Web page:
As the name suggests, breast augmentation is a procedure performed to increase the volume of underdeveloped breasts or atrophied breasts after maternity. This technique can also be performed to correct mammary asymmetry and correction in the treatment of mastectomy patients.
Before the operation, Dr. Antonio Garcia estimates the volume, projection and shape of the breasts in order to indicate the right breast implant for each patient, according to taste or defect to be corrected. At CENTRO SALUD ESTÉTICA we provide over 240 different sizes and shapes as well as external shapes from which the patient can choose.
Several surgical procedures are taken to perform this surgery, the most indicated is a small incision in the breast fold, as it does not alter or cut the mammary gland, and this favours subsequent mammograms.
This surgery is performed under general or local anaesthesia (epidural) with sedation, in order to relax the patient, who will fall into a deep sleep for the duration of the intervention, but very light, superficial and absolutely painless. The prostheses used are made of highly cohesive silicone gel, which means that in case the prosthesis breaks, the filler will not leak out, as it is very dense and compact. They can be round or have an anatomical teardrop shape (which are the most frequently used) and Dr. Antonio Garcia usually places them, under the pectoral muscle, which gives a totally natural result.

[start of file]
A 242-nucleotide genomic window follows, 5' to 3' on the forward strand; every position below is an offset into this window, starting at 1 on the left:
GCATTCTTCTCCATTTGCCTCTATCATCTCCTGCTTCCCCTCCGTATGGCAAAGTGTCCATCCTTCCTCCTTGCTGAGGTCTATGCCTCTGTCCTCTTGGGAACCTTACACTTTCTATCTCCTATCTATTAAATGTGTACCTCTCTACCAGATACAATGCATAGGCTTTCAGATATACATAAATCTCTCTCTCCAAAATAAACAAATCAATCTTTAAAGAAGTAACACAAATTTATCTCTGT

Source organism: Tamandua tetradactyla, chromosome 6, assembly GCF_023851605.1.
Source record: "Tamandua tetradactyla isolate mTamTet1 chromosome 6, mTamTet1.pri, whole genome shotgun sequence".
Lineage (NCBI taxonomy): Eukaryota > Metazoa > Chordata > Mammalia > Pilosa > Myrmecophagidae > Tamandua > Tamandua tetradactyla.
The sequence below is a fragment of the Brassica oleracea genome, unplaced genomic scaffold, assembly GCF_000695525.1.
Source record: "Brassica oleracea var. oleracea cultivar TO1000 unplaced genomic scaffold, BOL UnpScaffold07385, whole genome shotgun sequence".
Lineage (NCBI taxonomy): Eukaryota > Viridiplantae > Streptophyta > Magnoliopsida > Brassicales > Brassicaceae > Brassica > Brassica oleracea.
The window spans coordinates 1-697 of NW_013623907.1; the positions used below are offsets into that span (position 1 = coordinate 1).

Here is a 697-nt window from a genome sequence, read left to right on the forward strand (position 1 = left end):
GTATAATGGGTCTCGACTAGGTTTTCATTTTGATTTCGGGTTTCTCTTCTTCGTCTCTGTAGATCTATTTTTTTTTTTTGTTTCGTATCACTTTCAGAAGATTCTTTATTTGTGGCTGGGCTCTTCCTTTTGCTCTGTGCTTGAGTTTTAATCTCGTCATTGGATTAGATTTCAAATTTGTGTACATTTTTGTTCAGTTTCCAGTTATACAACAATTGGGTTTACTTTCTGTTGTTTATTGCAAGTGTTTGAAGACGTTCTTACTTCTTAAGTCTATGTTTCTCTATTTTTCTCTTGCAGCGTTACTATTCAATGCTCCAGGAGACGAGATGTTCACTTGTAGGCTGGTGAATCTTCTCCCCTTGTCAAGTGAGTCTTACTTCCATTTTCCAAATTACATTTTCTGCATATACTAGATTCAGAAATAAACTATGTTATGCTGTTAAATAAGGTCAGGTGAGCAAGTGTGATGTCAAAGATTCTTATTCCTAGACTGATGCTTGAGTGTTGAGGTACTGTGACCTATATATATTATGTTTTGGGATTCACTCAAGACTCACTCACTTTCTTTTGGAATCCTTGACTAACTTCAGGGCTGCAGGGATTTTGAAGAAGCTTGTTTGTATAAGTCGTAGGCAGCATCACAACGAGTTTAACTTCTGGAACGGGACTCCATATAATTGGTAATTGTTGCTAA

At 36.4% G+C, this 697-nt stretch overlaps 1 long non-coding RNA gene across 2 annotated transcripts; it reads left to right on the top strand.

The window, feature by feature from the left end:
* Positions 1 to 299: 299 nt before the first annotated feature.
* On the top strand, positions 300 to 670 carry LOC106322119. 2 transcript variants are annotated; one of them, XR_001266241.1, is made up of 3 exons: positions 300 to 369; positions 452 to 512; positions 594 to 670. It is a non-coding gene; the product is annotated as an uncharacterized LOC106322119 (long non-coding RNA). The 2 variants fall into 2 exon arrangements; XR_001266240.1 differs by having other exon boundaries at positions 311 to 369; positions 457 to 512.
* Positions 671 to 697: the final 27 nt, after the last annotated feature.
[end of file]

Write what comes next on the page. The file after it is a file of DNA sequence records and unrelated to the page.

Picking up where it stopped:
The risk of capsular contracture
Aside from (very rare) complications, there is a case upon which we ought to focus. It is the capsular contracture (encapsulation), consisting of an insulation reaction caused by any foreign body introduced into the body. It creates a fibrous capsule around the implant, which is naturally very thin but sometimes it thickens – usually caused by not following the recommended resting time – and this compresses the prosthesis within a few months of surgery. The capsule is sometimes so hard and firm that it alters the appearance of the breast, producing a sensation of stiffness that needs intervention in order to break the internal scar.
Encapsulation is clearly associated with subclinical breast infections, which are increased in cases of surgical approaches from the areola and the stent placement above the muscle (increasing the risk of long-term capsular contracture at 60% -70%). There is also a clear relationship between encapsulation and the appearance of postsurgical bleeding, so Dr. Antonio Garcia recommends limiting the movement of the arms during the first month.